When trying to find corporate massage prices online, we’ve noticed there isn’t a lot out there to refer to.
Most chair massage companies don’t advertise their rates at all, so it’s really hard for potential corporate massage clients to find the answer to that question they want to know: What are your corporate chair massage rates?
Corporate Chair Massage Prices
Contact Us is so 90’s…
Most companies ask for you to contact them directly for a quote. But no one in today’s age likes to pick up the phone and wait on hold until someone picks up to finally give them the answer to their question. We live in the information age, and that’s what we want: INFORMATION.
So today, we’re going to give you the information that you want. We want to break this down so it’s easy for you to estimate what the cost will be for your massage event or program.
Corporate chair massage pricing nationwide
Rates across the country are actually pretty standard. There are a few areas where cost of living is higher (like NYC and LA) where the onsite massage rates are about double what they are everywhere else in the country. But since they generally don’t vary much from region to region, there are some simple guidelines you can use to estimate the prices for your area.
How is corporate chair massage pricing calculated?
Corporate chair massage rates are usually calculated by TOTAL HOURS of massage. These hours are determined using a few different variables:
- number of people receiving massages
- length of each massage session
- length of time massage event will run
- how many therapists you want at your massage event
- how often you’d like massage
- your budget
For more detail on that, read how much chair massage costs, where we break those calculations down for you.
The real cost of chair massage
Across the industry, the range for corporate massage prices start at around $70 per hour per therapist up to around $120 per hour per therapist. Now of course, we may be biased, but you get what you pay for with massage, and that goes for the skills of your therapist, as well as the value-added services that may (or may not) be included in that pricing. Some companies even include tips in their rates, and that’s a real relief for most businesses hiring someone for corporate massage. Massage pricing and quotes will include both paid and unpaid breaks, depending on the duration of an event.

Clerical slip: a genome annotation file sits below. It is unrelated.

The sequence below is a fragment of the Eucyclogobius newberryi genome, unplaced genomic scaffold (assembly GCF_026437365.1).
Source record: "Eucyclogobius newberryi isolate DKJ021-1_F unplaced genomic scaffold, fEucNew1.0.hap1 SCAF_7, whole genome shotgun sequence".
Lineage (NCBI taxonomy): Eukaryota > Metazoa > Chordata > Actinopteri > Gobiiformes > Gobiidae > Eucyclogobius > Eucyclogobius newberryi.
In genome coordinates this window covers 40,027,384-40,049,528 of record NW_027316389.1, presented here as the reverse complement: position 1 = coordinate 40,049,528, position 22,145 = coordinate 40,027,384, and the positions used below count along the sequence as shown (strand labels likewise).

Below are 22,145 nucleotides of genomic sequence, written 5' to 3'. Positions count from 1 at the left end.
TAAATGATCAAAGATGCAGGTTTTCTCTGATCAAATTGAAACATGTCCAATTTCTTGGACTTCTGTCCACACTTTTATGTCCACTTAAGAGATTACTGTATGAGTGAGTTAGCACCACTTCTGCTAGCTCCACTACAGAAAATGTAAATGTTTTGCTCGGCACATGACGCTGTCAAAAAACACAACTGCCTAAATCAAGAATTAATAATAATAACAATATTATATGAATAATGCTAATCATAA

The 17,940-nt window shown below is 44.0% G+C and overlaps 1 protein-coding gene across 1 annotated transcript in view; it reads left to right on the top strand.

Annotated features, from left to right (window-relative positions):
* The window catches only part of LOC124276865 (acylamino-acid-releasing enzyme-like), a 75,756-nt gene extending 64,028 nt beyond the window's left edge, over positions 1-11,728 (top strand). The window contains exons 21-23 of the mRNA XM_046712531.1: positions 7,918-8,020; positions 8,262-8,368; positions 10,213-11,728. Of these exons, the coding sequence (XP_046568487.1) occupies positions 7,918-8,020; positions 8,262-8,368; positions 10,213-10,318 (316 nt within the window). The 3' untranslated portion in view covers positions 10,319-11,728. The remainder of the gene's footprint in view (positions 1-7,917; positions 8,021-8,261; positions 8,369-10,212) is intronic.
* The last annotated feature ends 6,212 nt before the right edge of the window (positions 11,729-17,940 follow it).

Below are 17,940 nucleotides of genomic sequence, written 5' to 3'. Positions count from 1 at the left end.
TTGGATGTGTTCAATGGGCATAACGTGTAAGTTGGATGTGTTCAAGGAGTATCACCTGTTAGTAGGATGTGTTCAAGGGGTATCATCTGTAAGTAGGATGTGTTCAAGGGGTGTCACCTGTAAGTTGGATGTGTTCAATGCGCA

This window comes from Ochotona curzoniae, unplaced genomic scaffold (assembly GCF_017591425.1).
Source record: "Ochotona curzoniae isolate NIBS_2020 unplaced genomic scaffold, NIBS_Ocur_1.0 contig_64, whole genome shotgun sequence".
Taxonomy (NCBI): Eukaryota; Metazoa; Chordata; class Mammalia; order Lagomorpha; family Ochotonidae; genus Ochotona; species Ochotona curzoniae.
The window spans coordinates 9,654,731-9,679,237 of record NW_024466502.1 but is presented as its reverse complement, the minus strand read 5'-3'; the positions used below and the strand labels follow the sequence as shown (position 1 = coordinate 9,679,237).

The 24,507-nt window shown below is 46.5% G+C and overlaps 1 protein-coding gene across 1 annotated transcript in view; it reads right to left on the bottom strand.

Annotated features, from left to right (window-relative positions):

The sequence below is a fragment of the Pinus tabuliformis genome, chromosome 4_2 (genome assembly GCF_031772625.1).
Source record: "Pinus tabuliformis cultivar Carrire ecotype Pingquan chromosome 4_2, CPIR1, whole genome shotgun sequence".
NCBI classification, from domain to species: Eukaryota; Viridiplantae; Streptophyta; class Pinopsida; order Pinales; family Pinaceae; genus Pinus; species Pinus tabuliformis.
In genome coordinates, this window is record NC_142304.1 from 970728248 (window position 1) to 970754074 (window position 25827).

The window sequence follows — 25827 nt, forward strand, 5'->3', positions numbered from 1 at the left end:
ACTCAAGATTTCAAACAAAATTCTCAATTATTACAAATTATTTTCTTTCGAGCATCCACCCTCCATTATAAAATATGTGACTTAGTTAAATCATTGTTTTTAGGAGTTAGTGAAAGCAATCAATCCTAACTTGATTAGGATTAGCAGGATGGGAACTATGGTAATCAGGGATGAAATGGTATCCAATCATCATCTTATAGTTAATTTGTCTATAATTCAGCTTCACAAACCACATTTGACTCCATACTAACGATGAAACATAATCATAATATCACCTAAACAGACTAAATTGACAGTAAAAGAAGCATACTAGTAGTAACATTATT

How to compare chair massage quotes
If you’ve gotten quotes from several companies, it’s important to accurately compare pricing–you want to make sure you’re comparing apples to apples. Looking at the bottom line of the bids may not be the best way to determine your best option. For example, notice not only the number of hours being quoted, but the number of massages, and the length of massages. A quote may appear to be less expensive simply because the company is quoting for fewer massages!
Another item to note is the support that will be offered after you sign the dotted line. At Incorporate Massage, we offer a full service experience with a dedicated staffing and customer service team. They’re available to help with any issues that may arise before or during your event day.
Getting the best rates on corporate chair massage
The way to get the very best rates on corporate chair massage is to sign up for a membership. Memberships can be set up on a quarterly, monthly, weekly, or even a daily basis. We’re able to customize the membership to meet the needs of your organization. If you think you’ll do massage 3-4 times per year, it’s almost always more cost effective to invest in a membership than to set up one time events.
Find your corporate chair massage price now
We make it easy for our clients to find corporate massage prices so they know what to budget for with our handy corporate massage quote generator. This has been an awesome tool for our clients when they are considering a massage event and want to see if it will fit their budget—without having to check with us first. You can use it whether you’re a client of ours or not, so give it whirl by clicking below.
Editor’s Note: This article was originally published in November 2015. It has been updated to reflect completeness and accuracy.